News > Deals
EchoStar-Hughes talks off
July 16, 2001: 1:28 p.m. ET

GM still discussing Hughes sale with News Corp.; deal seen 'soon'
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NEW YORK (CNNfn) - EchoStar Communications Corp., the No. 2 U.S. satellite broadcaster, has abandoned its plan to acquire Hughes Electronics Corp., according to press reports Monday.

Both Hughes and its controlling shareholder, General Motors Corp., rejected an offer from Echostar Chairman Charlie Ergen mainly because of antitrust reasons, the Wall Street Journal reported.

GM and Hughes executives firmly rebuffed an offer from Ergen last week because federal antitrust regulators likely would shoot down an EchoStar takeover of Hughes, the WSJ said.

Both Hughes and Echostar declined to comment while GM could not be reached for comment.

Hughes also reported a steep drop in second-quarter earnings Monday and issued lowered guidance for the third quarter. Hughes (GMH: down $1.50 to $18.95, Research, Estimates) shares dropped nearly 8 percent in early afternoon trading while EchoStar (DISH: up $0.64 to $30.02, Research, Estimates) was relatively unaffected. Both GM (GM: up $0.91 to $67.10, Research, Estimates) and News Corp. shares gained nearly 2 percent.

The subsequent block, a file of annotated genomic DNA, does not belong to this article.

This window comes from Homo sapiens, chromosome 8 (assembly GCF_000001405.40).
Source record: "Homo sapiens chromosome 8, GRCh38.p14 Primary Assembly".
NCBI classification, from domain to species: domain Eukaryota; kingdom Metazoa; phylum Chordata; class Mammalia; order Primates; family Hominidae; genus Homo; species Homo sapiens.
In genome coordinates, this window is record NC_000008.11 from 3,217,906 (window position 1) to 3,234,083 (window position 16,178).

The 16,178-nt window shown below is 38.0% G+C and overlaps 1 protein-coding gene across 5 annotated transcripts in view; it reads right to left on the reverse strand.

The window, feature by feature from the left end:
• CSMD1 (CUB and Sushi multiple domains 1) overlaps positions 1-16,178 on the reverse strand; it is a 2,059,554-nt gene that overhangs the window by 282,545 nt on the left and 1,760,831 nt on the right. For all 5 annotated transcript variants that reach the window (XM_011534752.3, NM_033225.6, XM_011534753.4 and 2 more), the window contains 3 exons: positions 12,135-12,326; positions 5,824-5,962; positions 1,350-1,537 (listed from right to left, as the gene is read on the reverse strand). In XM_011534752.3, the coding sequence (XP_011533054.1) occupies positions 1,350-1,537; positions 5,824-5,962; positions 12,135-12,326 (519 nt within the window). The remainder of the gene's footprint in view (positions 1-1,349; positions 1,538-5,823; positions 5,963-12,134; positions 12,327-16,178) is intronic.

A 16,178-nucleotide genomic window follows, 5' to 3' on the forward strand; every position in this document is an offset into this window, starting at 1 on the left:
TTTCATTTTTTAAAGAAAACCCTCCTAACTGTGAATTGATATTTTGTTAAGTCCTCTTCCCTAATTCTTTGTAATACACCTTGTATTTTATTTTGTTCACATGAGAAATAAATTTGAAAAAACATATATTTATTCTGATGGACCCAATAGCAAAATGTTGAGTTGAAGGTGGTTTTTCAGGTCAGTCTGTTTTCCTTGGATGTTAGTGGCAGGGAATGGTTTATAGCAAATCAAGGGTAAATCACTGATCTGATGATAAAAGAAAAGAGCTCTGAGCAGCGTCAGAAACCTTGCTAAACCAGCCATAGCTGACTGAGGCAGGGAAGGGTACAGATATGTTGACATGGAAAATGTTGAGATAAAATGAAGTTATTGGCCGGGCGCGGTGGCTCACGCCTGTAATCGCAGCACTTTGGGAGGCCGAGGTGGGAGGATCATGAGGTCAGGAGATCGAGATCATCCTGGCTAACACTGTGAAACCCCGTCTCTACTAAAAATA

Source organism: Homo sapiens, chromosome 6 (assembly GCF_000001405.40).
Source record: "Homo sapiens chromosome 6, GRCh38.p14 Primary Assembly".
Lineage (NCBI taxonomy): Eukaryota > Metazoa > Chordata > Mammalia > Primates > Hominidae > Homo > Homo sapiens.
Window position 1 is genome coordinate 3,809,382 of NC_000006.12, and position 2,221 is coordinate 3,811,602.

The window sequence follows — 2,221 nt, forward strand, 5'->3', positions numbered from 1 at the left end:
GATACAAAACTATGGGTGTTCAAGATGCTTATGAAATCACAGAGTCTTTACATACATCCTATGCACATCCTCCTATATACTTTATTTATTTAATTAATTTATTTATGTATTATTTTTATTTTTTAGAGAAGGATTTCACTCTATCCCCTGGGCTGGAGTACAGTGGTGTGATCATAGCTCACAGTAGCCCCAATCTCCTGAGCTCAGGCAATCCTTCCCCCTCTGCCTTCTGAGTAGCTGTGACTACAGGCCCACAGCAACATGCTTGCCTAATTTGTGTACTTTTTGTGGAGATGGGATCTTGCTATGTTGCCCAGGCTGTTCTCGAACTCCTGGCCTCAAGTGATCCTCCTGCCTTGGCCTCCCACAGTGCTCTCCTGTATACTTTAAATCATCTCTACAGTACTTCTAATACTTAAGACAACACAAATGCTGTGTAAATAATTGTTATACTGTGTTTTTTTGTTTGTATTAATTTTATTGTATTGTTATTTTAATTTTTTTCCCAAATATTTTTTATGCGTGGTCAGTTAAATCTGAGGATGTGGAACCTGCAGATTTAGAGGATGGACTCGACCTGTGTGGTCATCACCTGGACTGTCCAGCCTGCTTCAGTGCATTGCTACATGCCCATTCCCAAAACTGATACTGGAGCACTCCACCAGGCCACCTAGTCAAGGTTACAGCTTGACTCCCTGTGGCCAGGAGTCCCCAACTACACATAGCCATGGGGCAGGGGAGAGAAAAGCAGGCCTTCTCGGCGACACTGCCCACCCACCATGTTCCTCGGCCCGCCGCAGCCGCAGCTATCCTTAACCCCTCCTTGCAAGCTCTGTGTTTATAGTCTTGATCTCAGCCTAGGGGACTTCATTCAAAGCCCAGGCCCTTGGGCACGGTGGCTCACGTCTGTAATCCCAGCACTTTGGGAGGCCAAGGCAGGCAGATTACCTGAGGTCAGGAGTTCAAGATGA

EchoStar's apparent dismissal clears the way for Rupert Murdoch's News Corp. to acquire El Segundo, Calif.-based Hughes, which owns DirecTV, the No.1 satellite-television broadcaster, with 10 million subscribers. News Corp. (NWS: up $0.70 to $37.02, Research, Estimates) owns Sky Global Networks, the world's largest satellite television company.

Murdoch hopes to combine DirecTV and Sky Global Networks, creating a $50 billion satellite company.

In early May, GM confirmed that it had approved further talks with News Corp. that would combine the satellite subsidiaries. Terms of the deal call for Hughes shareholders to own more than 50 percent of the combined company, a source close to the situation said.

Negotiations between News Corp. and GM-Hughes are continuing and are "amicable," a News Corp. spokesman said.

Unlike the Echostar offer, Murdoch's bid to acquire DirecTV is not expected to raise regulatory problems. News Corp. also owns Fox Broadcasting Co. and is attempting to create the world's largest satellite system. There are no Federal Communications Commission restrictions in the U.S. barring a media conglomerate that owns a network from also buy a satellite system, a source said.

A deal between GM and News Corp. is expected to be announced "soon," the source said. graphic


EchoStar will talk to Hughes - May 24, 2001

GM approves DirectTV talks - May 1, 2001